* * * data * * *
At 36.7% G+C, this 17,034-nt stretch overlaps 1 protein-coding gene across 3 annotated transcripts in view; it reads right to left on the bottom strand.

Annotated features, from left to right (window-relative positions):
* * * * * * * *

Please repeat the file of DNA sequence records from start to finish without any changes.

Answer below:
At 36.7% G+C, this 17,034-nt stretch overlaps 1 protein-coding gene across 3 annotated transcripts in view; it reads right to left on the bottom strand.

Annotated features, from left to right (window-relative positions):